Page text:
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Front Page » Top Stories » Miami Chamber Plans To Send Lobbying Delegate Back To Dc

Miami Chamber Plans To Send Lobbying Delegate Back To Dc

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Written by on March 9, 2006

By Suzy Valentine
Miami-Dade delegates, just back from lobbying in Washington last week, are preparing a return trip in June.

The Greater Miami Chamber of Commerce sent a 15-person contingent to the capital for two days of discussions on issues of regional concern including immigration, homeland security and transportation.

The organization’s advocacy center is comprised of three committees – local, state, and federal and global. The local panel plans to convene Friday. The chamber hasn’t set debriefing dates for the other two panels, which meet monthly.

The chamber’s senior vice president said regional cooperation strengthened the group’s efforts last week.

"The South Florida delegation is unusual in that we work together on a variety of issues," said Rana Brown. "We’ve been recognizing that clout and building upon it over the past year. Our Washington hosts seem to have welcomed the collective effort."

Besides joining forces with other South Florida interests, the chamber teamed with a delegation from the county for the trip.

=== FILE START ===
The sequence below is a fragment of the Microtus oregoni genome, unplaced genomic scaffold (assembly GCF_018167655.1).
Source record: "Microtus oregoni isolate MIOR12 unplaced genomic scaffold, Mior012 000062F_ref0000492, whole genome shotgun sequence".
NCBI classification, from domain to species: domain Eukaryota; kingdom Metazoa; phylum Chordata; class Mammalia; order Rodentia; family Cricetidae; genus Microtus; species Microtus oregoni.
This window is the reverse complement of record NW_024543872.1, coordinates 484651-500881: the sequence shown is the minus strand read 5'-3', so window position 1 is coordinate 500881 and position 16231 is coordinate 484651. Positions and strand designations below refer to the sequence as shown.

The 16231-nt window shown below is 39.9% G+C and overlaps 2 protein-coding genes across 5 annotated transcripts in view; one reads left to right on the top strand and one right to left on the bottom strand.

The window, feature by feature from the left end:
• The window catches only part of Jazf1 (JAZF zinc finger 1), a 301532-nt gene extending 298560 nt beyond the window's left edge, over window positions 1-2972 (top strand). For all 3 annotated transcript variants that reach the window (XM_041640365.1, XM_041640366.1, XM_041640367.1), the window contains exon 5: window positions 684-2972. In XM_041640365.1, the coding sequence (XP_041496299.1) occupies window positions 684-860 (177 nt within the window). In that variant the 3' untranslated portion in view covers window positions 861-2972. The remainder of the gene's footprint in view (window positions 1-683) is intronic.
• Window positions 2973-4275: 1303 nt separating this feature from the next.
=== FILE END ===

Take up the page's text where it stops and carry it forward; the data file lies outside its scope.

"It was a great opportunity to reinforce our public-private alliances," said Mary Lou Tighe, director of governmental affairs at law firm Tew Cardenas. "Combining the forces of the commission’s chairman, Joe Martinez; vice chairman, Dennis Moss; and commissioners Audrey Edmonson and Sally Heyman with business leadership reaps dividends."

She is one of several participants who bridged the public-private divide, having worked at the chamber before entering private practice two years ago.

"I think the partnership is very effective," Ms. Tighe said. "It’s more than just holding hands. It’s very important to show a unified front."

Chamber representatives met the congressional delegation and representatives from the Office of the US Trade Representative, the US Chamber of Commerce and the US departments of commerce, state and homeland security.

Free-trade issues surfaced during the talks.

"We spoke to the US Trade Representative about the rollout of DR-CAFTA – how to implement it and similar agreements," Ms. Brown said.

The proposed date for successive lobbying fits with the chamber’s goals conference, scheduled for May. "We’re looking at June," said Ms. Brown. "We plan on regrouping and debriefing right after the conference. We may take up some new issues at that point."

The panel discussed the Immigration Reform Bill, which could be passed during the current congressional session. The chamber’s objective is to remind officials how holdups in processing professional visas here are detrimental to trade in the region.

"The results of our efforts are dictated by the legislative and budgetary cycles in DC," said Ms. Brown, "but with this bill on the horizon, we’re hoping our talks bear fruit."

Other objectives could take longer to come to fruition. "Some issues form more long-term goals," she said, "and require constant dialog, but it’s important to have that face-to-face time."

"If we can keep the pressure up by getting in front of the agencies, that should work," said Jack Lowell, vice chairman of Codina Realty Services. "Sometimes, the process is akin to Chinese water torture."